Madeleine Pickens is a very determined woman and wild mustangs are one-step closer to being safe because of it. Last week the Bureau of Land Management selected her “Mustang Monument Preserve” for an environmental review, which could be the final stage in getting her refuge for wild horses approved.
In 2010 Pickens, who has been fighting on behalf of wild horses for the past seven years, brought a plan to the Bureau of Land Management for an eco-sanctuary to be built in Nevada for the horses rounded up by the agency. After having previous proposals rejected, Pickens and her nonprofit, Saving America’s Mustang foundation, incorporated all of the government’s requirements into the projected called “Mustang Monument Preserve.” It was the only proposal submitted to BLM that met all of the requirements.
Mustang Monument will be located on a 14,000-acre ranch outside of Elko in northeastern Nevada. It will allow the horses to graze on 530,000 acres of BLM land instead of being corralled in government holding facilities or sold at auctions for slaughter. Pickens bought the ranch and the grazing rights to the land.
Mustang Monument will not only protect the wild horses, it will also be open to the public so thousands of visitors each year can see the animals up close and learn about their contribution to the history of the western United States.
The sanctuary will be about half the size of Rhode Island and be home to 900-1,000 horses.
“It’s exciting,” said Pickens. “We plan to entertain people and let them see what wild horses are like. This is not your average dude ranch.”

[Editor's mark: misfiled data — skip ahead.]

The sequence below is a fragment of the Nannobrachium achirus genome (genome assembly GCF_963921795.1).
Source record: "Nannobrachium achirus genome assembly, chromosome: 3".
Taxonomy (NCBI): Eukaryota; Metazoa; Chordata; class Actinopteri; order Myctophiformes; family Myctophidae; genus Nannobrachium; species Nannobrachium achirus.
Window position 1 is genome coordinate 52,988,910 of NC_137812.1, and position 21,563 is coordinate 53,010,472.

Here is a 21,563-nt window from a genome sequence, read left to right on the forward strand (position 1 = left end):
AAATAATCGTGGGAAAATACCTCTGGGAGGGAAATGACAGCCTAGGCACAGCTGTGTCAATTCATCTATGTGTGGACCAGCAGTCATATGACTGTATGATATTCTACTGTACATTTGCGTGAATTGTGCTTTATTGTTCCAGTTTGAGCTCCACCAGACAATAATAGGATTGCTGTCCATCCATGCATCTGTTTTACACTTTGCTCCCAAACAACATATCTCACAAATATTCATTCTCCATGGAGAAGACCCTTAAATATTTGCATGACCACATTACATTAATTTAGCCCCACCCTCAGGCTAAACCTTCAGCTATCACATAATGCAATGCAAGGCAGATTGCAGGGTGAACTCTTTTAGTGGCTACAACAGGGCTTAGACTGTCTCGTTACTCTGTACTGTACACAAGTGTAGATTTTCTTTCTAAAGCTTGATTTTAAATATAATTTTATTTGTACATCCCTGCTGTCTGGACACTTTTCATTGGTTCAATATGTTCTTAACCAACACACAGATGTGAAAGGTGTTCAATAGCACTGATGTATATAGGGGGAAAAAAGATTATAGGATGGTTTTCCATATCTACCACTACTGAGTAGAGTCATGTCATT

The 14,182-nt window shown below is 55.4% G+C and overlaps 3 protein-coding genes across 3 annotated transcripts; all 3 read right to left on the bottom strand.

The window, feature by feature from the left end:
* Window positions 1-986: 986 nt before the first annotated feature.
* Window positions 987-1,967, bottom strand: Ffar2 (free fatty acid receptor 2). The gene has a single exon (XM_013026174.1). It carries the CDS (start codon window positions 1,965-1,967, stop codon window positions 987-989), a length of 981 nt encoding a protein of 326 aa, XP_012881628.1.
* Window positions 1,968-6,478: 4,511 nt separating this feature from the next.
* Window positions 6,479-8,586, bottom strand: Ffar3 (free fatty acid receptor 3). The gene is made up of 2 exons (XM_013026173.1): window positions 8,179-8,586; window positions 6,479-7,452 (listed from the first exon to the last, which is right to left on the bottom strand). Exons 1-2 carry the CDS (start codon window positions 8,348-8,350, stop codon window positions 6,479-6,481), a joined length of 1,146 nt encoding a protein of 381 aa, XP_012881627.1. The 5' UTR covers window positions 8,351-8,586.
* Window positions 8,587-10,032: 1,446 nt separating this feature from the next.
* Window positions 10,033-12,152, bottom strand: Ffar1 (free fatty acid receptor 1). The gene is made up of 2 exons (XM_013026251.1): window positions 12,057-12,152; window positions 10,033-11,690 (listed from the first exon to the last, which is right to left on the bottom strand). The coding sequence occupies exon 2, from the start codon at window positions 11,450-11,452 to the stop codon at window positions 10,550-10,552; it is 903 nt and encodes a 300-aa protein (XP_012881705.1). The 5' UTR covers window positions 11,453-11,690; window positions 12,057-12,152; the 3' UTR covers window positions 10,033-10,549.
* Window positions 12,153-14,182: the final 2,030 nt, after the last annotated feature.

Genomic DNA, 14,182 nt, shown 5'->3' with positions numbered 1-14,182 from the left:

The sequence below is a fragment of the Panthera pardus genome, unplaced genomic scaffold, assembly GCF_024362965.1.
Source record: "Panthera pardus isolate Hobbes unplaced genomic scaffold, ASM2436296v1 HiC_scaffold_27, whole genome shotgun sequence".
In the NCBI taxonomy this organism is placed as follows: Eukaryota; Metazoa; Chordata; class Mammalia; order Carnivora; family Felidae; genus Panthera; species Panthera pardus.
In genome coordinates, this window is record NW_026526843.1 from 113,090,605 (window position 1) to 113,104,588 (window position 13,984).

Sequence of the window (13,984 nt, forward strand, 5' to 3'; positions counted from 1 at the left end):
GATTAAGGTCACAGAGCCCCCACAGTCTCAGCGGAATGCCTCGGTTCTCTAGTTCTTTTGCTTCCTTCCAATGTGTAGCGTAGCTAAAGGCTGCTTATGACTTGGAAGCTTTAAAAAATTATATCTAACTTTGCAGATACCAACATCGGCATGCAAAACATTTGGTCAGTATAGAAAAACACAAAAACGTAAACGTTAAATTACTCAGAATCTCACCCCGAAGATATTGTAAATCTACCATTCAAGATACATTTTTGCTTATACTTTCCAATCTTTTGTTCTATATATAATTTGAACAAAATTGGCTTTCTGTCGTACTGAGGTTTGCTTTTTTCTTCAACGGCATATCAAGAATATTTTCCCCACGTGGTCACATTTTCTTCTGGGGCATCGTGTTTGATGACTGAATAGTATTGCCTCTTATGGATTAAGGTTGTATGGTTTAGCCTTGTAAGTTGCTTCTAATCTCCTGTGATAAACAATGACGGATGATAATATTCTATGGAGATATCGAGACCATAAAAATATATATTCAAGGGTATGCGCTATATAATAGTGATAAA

Under the plan, the horses will remain under the ownership of BLM and allowed to graze on the public land as long as Pickens maintains the land, water wells and fencing on the property and manages the horses.
BLM will contribute money for the care of the horses at a cost of what they currently incur to keep the animals in the holding facilities.
Pickens thanked the thousands of people who gave their support for the project and she thanked BLM staff for their hard work in fine-tuning the plan.
“While we may not have always agreed on every fine point during our early work, I think we always knew we were breaking new ground and moving in the direction of new horizons where the care and management of the nation’s wild horses are concerned,” said Pickens.
The city of Wells, where the sanctuary will be built has welcomed the project. Ranchers and county officials in nearby Elko strongly oppose it. They believe public land should be used for grazing cattle and sheep and think the nonprofit sanctuary would be better used as a “profitable cattle ranch” that contributes toward county revenue.
Elko County Commissioner Demar Dahl said, “The taxpayers are going to be compensating Madeleine Pickens for taking care of horses. If we start taking ranges away and replacing those with wild horse sanctuaries, it sets a really bad precedent.”
J.J. Goicoechea, president of the Nevada Cattlemen’s Association told the Las Vegas Review Journal that he is concerned the eco-sanctuary will disturb the land for migratory animals such as deer mule and antelope. He thinks it will interfere with those who hunt animals in the area.
Both men are optimistic that BLM will not give their final approval for the sanctuary.
However, Mustang Monument comes at a time when BLM is trying to control the costs of their Wild Horse and Burro Program. They are seeking new strategies and partnerships with private groups, like the eco-sanctuary.
All involved agree there is a lot of work ahead of them and the study may take up to two years to complete.
But even if BLM doesn’t give their blessing for the sanctuary, Pickens plans to open the first phase of Mustang Monument by late spring 2013. She will move the 550 wild horses she personally rescued from BLM roundups and house them on the 14,000-acre privately owned ranch.
She said this about the sanctuary, “I’m putting it there for the horses to have a safe place. It will be there long after I’m gone.”
Photo Credit: Mariachily
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